Watergate  Once this was the main entrance to the port, whence the name.

Roodee  A large open space which was the city's harbour in Roman times. The walls continue running northeast offering excellent views. You'll see the Recorders Steps (1700) and the Wishing Steps (1785). In Park Street are nine half-timbered workshops from the days of medieval crafts. South of Eastgate are the scant remains of the largest Roman amphitheatre in Britain.

The Rows (Along Watergate Street)  These rows came into being during the Middle Ages though they were heavily restored in the C19 and are now much more Victorian than medieval. They are still undeniably picturesque. They consist of shops in double tiers, the upper tier having a balustrade. Timber-framed houses nearby give you a rare glimpse of a medieval English city. On the south side is God's Providence House, dating from 1652. Leche House is C16. At No. 35 is the base of a column from a Roman building, still in its original position. Bishop Lloyd's House is one of the finest in the city. Dates from early C17.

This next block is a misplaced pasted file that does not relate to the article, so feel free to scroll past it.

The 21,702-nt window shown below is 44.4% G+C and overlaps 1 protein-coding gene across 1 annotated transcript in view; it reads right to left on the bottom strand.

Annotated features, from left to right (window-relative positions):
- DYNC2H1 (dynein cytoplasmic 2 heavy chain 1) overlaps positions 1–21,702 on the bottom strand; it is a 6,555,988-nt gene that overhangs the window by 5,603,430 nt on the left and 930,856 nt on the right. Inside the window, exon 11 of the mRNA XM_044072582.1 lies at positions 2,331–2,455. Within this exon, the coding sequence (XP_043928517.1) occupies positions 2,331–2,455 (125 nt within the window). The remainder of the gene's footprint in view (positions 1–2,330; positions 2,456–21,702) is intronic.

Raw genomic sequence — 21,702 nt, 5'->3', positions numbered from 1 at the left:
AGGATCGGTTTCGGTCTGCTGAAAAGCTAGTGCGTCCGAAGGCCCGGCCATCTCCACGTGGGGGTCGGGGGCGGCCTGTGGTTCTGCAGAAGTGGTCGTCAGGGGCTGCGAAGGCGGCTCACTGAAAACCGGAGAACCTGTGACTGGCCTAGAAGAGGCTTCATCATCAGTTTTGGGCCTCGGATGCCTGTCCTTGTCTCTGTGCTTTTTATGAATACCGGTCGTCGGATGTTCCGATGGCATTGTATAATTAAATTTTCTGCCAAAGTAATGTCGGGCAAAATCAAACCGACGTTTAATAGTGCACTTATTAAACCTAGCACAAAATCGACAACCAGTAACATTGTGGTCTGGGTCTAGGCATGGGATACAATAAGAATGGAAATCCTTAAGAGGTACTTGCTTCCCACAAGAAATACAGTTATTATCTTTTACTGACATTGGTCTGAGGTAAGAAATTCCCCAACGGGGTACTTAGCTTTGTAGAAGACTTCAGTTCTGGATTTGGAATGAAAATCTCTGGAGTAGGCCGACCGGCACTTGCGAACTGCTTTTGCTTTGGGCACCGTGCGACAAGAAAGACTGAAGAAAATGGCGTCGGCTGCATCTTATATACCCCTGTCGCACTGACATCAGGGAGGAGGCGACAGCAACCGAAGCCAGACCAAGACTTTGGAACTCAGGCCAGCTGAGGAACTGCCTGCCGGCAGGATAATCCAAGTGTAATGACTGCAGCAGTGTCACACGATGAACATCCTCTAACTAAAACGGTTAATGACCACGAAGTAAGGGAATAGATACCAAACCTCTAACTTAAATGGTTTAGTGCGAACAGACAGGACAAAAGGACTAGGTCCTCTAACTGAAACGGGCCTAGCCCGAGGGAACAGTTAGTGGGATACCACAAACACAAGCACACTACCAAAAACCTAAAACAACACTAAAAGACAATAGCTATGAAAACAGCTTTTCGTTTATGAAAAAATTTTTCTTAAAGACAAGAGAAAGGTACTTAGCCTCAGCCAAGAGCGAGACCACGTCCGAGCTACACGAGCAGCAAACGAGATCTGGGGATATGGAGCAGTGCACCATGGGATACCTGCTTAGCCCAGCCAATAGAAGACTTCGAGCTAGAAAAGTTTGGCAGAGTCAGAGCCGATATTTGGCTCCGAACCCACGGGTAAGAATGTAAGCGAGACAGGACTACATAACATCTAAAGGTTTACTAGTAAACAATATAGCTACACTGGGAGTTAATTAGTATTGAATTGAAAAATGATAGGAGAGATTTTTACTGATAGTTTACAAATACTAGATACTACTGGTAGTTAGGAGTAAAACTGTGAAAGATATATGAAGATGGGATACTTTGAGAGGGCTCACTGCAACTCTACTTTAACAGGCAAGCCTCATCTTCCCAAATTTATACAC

Town Hall Square  Opposite the Town Hall is Abbey Square, to which access is given by the Abbey Gateway (1377). On the other side of Town Hall Square is Folliott House (1788), and next to it is the Pied Bull Hotel (unbroken history as an inn from 1471). Adjoining the hotel is Lorrimer's Row, where the old C15 Blue Bell Inn used to stand, made of timber, wattle, and daub in the old Anglo-Saxon style.